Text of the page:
The Royal We

royal

One of my favorite places on the internet is Go Fug Yourself, which you could describe as a celebrity fashion blog. However, the site is so much smarter and kinder than that makes it sound. Heather Cocks and Jessica Morgan, the two women who run the site, do post pictures of celebrities and discuss their clothes, but a few things make them very different from TMZ or some of the other less savory celebrity sites:

  • They are VERY careful to criticize the clothes and not the person, so their comments often end up being along the lines of, “You are so much better than this is outfit!”
  • There is really no body shaming at all
  • They are interested in fashion as an industry and an art, and cover fashion shows as well as celebrities
  • Their Friday links round ups are great
  • They are legitimately good writers, so their commentary is smart and often spins off on these hilarious tangents. Like, they’ve created a whole persona for Jennifer Lopez, so whenever they cover one of her outfits, the commentary is all from her (fictional) point of view, and fictional Jennifer Lopez is a total badass.

While Go Fug Yourself is still going strong, in the past few years Cocks and Morgan have turned their writing skills towards books, starting with a YA series that includes Messy and Spoiled. I thought those were nice if not exactly my cup of tea, but I am all in for the recent adult title The Royal We.

First you have to know that Cocks and Morgan are obsessed with the various royal families around the world—they will happily review the fashions at the wedding of minor royals from Luxembourg—but with Will and Kate specifically. They’re not alone in that, certainly, but they turned their obsession into a charming romantic novel. Their premise is that a fun American college student went to study abroad at Oxford for a year and met, and fell in love with, a young Englishman who just so happens to be in line to be king. The tabloids go wild, but what is actually happening behind the scenes? What is it like to be the focus of all that attention?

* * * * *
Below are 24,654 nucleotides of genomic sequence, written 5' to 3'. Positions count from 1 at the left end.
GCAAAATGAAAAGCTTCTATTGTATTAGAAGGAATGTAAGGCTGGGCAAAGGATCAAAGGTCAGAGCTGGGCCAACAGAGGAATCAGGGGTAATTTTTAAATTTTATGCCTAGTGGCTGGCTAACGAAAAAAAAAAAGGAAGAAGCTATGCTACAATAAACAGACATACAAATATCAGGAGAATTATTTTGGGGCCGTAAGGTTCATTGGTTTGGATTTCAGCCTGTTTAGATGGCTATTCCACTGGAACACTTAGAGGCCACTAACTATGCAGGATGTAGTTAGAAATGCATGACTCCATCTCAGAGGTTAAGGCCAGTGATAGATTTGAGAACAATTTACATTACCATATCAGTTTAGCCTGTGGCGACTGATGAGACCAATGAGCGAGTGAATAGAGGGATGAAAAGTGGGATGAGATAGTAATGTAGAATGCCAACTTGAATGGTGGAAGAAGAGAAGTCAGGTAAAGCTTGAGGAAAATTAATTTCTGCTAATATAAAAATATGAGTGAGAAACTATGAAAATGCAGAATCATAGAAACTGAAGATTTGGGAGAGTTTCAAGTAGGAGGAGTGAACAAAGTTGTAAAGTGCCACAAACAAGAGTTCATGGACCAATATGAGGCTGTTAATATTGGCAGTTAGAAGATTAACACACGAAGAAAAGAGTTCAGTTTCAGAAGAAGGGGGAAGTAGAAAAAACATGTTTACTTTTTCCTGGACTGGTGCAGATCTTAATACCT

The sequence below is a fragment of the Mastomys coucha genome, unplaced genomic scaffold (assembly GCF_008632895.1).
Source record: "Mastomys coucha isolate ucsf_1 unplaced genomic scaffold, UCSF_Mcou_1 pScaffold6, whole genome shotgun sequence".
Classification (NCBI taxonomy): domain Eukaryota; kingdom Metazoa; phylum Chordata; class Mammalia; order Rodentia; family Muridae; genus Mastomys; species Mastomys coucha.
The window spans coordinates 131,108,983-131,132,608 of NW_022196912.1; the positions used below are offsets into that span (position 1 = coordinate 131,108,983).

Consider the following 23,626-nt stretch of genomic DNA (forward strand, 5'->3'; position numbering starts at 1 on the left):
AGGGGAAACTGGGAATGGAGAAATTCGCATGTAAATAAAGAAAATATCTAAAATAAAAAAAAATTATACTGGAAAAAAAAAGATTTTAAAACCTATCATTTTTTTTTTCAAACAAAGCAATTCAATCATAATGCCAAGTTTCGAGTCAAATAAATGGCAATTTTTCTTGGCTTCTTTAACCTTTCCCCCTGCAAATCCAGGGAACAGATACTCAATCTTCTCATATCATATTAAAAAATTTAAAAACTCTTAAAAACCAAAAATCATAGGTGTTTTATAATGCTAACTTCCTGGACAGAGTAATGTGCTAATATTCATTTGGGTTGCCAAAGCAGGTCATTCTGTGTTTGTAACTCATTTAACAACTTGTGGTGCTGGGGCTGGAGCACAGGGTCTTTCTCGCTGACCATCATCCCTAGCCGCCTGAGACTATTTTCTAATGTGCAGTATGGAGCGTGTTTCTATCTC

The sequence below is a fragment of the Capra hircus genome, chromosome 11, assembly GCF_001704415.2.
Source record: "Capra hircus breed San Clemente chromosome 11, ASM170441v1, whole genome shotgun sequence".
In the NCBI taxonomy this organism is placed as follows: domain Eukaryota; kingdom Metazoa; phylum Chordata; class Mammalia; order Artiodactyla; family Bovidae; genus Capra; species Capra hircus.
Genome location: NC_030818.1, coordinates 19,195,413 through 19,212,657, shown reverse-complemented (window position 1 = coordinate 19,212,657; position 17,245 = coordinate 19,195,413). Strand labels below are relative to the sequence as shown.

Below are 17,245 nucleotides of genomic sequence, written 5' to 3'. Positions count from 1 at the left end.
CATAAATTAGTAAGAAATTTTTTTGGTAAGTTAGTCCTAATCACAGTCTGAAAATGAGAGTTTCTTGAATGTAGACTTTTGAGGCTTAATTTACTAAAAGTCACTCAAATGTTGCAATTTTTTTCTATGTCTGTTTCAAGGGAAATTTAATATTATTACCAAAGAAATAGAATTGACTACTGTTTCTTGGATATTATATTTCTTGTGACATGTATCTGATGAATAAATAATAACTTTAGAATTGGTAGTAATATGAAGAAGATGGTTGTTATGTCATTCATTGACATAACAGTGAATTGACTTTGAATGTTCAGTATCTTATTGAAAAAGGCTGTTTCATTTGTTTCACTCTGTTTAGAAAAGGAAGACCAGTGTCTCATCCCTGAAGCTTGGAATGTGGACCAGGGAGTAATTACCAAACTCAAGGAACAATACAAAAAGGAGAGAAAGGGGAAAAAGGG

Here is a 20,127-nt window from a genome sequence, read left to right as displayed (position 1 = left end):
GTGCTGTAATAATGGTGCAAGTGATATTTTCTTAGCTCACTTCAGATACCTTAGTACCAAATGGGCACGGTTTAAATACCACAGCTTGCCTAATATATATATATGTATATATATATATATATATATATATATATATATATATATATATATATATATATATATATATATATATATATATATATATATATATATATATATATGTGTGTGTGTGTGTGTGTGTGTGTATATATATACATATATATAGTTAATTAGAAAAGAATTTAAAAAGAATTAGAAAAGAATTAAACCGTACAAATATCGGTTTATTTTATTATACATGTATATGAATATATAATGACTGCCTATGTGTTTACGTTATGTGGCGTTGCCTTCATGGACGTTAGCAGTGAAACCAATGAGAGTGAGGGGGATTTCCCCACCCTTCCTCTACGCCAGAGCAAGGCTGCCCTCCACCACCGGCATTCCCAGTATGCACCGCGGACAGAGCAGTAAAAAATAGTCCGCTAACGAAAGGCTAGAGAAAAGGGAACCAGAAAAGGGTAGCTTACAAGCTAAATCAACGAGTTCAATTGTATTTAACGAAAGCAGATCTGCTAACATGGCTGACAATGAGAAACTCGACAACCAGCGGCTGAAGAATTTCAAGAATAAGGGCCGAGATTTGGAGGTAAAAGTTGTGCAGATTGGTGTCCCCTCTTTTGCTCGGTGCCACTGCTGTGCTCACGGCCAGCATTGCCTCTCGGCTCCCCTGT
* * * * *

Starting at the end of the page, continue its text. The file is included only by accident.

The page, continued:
The book walks a careful line, in that it’s clearly inspired by Will and Kate and the current House of Windsor but it changes enough to keep from being a flat-out Lifetime movie retelling or feeling exploitative. (They branch off from official British history around Queen Victoria.)  And Cocks and Morgan have done their research—the story includes details about life at Oxford and in Buckingham Palace, and the descriptions of dressing for the cameras and running from paparazzi clearly reflect their years of writing about celebrities. And they manage to make the characters, including the Queen, feel like real people.

My sister read this book before I did, and her entire review was: fun, but a little too long. And I think she summed it six words what it is going to take me hundreds to do here. While things could have been a little tighter at the end and the story spins off into an unnecessary sub-plot with the Kate character’s twin sister, overall the book was a very enjoyable way to spend some summer afternoons. If you spend as much time reading People and Hello magazines as I do, you’ll especially enjoy matching the fictional characters to real people. But even if you’ve never gotten at 5:00 in the morning to watch a royal wedding on TV, the story is still chatty and fun, with a sweet love story at the heart of it. Also, how cute is that cover image?

Kinsey’s Three Word Review: Sharp, sexy, and sweet.

You might also like: something by Meg Cabot (she’s written about a zillion, but the Size 12 is Not Fat series has a similar flavor) or Liane Moriarty (What Alice Forgot is my favorite) for more smart rom-coms. If you like how-the-1%-live stories, Crazy Rich Asians by Kevin Kwan is fun. If it’s the British aristocracy that catches your attention, the non-fiction To Marry an English Lord is a super-entertaining history of the rich American girls (including Winston Churchill’s mother!) who went to the U.K. and married cash-poor British nobles after the snooty American upper crust snubbed them for being new money. And if you just want more celebrity fashion discussion, Genevieve Valentine (an author Anna has talked about here before) writes fabulous red carpet rundowns that discuss pretty dresses and how celebrity fashion is actually an elaborate, coded form of communication.

One comment on “The Royal We

  1. Anna says:

    I’m not sure this book is quite my thing (though, the cover really is cute!), but I did want to add that another thing that impressed me so much with Go Fug Yourself is how they make a point of only judging clothes that are clearly being worn for public consumption – there is no shaming a celebrity for wearing ratty jeans or sweatpants to run to the grocery store.

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